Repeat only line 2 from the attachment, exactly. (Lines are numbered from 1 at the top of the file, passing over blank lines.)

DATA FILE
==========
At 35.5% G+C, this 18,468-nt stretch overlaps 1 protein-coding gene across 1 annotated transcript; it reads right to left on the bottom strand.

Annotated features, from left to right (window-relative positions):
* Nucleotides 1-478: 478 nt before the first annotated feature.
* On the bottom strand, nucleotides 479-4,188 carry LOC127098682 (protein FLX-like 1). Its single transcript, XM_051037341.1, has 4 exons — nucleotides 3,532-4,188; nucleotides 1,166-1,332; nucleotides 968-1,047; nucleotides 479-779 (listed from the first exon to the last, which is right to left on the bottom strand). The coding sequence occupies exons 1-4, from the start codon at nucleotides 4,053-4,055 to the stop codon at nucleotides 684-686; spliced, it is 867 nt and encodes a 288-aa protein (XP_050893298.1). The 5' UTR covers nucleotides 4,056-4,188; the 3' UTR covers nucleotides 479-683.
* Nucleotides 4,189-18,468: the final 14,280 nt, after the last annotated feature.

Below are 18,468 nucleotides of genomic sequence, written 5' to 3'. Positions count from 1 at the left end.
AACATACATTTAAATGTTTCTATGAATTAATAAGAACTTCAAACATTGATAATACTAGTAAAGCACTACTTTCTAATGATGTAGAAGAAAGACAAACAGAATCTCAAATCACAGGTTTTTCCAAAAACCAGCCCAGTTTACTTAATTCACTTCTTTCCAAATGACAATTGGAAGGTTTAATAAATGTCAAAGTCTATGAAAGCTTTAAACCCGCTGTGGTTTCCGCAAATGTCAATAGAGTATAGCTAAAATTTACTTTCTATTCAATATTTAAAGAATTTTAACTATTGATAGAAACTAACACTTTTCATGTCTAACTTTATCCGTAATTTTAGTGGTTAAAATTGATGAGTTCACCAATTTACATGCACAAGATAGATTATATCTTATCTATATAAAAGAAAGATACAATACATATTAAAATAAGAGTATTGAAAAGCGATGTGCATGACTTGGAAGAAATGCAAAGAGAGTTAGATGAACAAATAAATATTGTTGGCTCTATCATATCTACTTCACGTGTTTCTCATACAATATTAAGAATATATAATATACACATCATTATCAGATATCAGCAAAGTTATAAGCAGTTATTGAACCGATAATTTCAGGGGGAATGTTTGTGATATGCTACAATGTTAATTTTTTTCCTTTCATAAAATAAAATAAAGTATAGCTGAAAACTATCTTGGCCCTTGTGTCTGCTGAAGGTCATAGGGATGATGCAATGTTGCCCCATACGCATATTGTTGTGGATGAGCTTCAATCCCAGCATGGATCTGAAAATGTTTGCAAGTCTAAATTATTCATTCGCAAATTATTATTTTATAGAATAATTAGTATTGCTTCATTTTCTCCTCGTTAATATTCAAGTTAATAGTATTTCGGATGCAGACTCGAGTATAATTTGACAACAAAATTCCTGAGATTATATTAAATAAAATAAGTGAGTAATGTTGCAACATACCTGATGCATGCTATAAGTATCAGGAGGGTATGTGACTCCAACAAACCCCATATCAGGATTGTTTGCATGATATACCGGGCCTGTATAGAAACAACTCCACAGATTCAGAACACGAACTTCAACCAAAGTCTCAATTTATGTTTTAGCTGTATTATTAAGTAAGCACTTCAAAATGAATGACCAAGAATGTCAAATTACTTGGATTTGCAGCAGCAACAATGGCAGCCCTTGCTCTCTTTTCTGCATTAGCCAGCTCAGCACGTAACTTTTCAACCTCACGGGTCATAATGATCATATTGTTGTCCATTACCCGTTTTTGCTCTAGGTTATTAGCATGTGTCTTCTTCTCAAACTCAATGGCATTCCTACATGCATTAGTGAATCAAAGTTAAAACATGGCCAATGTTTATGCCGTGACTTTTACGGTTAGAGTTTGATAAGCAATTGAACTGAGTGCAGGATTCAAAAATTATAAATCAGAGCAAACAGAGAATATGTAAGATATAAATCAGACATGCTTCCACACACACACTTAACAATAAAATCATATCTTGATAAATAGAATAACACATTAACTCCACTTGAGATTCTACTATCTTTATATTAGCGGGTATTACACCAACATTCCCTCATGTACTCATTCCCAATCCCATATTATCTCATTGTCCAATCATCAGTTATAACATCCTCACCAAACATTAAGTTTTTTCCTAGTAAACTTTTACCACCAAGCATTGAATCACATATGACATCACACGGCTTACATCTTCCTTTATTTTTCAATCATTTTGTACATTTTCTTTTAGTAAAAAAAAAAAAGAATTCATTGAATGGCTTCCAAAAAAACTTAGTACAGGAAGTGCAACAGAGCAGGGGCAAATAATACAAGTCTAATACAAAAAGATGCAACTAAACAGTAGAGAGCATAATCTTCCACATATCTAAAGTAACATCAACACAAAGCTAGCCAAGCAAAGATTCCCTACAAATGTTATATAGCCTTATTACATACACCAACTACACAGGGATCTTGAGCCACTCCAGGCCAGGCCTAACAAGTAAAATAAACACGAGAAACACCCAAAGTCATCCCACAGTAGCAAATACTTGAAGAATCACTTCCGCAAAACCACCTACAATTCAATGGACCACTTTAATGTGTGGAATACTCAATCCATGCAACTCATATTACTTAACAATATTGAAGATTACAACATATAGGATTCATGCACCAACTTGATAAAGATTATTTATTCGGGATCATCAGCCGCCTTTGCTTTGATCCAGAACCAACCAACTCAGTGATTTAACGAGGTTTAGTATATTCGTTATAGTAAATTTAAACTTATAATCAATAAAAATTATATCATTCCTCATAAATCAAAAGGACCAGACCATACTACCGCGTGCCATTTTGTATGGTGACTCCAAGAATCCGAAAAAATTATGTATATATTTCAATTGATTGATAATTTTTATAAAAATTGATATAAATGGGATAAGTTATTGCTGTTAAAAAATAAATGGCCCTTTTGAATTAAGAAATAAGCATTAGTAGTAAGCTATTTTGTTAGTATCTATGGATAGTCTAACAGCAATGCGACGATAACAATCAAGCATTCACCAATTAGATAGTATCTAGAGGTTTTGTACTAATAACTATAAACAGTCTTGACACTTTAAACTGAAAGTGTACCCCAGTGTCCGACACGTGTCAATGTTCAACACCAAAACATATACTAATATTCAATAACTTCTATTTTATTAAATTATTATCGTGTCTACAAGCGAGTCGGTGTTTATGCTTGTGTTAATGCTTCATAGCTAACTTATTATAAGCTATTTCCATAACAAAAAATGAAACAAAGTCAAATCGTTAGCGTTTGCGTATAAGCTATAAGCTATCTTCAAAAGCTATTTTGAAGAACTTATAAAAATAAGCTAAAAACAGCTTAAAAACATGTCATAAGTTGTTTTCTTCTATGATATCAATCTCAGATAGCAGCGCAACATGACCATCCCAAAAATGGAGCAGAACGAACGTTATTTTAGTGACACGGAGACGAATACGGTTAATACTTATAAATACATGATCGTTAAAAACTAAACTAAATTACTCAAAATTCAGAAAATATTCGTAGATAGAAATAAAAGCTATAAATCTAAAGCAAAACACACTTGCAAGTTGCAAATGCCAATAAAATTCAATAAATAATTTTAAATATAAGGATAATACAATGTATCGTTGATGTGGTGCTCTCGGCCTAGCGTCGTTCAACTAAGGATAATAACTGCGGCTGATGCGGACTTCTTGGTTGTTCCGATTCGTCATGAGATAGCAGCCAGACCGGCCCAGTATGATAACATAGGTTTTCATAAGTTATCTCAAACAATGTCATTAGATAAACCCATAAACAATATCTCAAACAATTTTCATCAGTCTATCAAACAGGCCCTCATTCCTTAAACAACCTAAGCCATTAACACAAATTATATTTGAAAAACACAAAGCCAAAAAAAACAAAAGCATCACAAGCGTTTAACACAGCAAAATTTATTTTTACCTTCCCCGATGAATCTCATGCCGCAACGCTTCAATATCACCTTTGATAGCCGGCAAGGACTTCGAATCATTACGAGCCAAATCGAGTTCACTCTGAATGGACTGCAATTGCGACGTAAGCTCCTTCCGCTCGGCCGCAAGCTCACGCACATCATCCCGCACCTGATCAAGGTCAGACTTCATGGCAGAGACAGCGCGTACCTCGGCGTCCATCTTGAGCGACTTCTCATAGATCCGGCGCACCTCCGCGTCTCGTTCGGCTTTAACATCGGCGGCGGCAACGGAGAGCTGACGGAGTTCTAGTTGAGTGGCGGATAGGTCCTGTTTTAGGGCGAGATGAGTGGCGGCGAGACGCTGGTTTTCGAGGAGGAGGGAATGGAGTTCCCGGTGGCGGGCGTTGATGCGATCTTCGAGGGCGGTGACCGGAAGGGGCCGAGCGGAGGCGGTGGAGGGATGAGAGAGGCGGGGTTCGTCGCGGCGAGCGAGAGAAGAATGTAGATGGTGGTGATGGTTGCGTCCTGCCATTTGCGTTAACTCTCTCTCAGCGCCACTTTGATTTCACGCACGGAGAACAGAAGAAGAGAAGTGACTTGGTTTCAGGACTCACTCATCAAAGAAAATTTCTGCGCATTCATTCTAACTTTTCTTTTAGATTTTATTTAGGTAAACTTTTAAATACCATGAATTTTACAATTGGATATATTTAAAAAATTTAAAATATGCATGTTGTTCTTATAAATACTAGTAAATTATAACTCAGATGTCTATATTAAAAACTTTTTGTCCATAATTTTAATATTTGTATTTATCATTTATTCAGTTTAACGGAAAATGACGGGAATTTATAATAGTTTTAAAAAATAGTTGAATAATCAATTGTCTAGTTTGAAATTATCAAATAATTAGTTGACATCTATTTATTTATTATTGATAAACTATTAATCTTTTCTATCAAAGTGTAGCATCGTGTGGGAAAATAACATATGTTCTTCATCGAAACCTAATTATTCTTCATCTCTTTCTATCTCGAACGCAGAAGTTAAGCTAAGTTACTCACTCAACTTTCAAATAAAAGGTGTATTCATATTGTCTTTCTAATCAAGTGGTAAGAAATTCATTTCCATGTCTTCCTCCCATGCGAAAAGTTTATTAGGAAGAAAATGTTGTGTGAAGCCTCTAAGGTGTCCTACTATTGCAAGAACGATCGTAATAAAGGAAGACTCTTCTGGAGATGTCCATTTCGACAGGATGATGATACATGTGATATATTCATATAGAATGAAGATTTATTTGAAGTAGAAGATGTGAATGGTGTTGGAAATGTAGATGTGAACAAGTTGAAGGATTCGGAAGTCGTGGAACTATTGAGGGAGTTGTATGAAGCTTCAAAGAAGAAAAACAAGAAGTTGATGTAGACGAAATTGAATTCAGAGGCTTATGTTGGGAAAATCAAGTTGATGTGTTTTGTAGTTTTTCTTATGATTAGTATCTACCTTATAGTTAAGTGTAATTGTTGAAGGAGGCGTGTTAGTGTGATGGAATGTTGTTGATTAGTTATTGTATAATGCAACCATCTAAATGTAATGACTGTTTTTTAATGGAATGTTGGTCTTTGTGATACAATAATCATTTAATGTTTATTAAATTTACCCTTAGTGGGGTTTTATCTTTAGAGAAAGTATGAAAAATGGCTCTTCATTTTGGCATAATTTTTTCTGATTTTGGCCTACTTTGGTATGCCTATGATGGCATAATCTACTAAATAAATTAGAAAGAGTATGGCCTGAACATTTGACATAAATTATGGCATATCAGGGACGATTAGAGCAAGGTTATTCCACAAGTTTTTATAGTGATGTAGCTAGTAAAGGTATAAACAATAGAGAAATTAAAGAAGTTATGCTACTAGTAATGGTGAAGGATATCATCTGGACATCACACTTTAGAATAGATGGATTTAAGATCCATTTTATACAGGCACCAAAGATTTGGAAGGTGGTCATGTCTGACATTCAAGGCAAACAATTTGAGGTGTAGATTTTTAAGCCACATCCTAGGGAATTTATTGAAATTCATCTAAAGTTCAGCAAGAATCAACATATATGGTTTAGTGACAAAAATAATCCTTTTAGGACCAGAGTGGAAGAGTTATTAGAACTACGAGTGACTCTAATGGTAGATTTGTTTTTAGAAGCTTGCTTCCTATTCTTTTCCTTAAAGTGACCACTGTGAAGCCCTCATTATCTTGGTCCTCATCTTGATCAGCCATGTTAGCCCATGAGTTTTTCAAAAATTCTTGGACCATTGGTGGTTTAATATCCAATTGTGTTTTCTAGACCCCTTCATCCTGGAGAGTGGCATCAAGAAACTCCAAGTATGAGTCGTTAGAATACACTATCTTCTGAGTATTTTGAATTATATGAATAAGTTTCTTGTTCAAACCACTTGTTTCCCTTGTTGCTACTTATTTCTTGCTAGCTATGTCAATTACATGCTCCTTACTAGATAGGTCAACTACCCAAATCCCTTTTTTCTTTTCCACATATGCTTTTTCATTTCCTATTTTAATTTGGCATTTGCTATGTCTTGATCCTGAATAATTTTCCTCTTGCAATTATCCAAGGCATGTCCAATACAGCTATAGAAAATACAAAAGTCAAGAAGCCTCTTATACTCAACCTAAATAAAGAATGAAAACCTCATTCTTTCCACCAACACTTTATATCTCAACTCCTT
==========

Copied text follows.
Annotated features, from left to right (window-relative positions):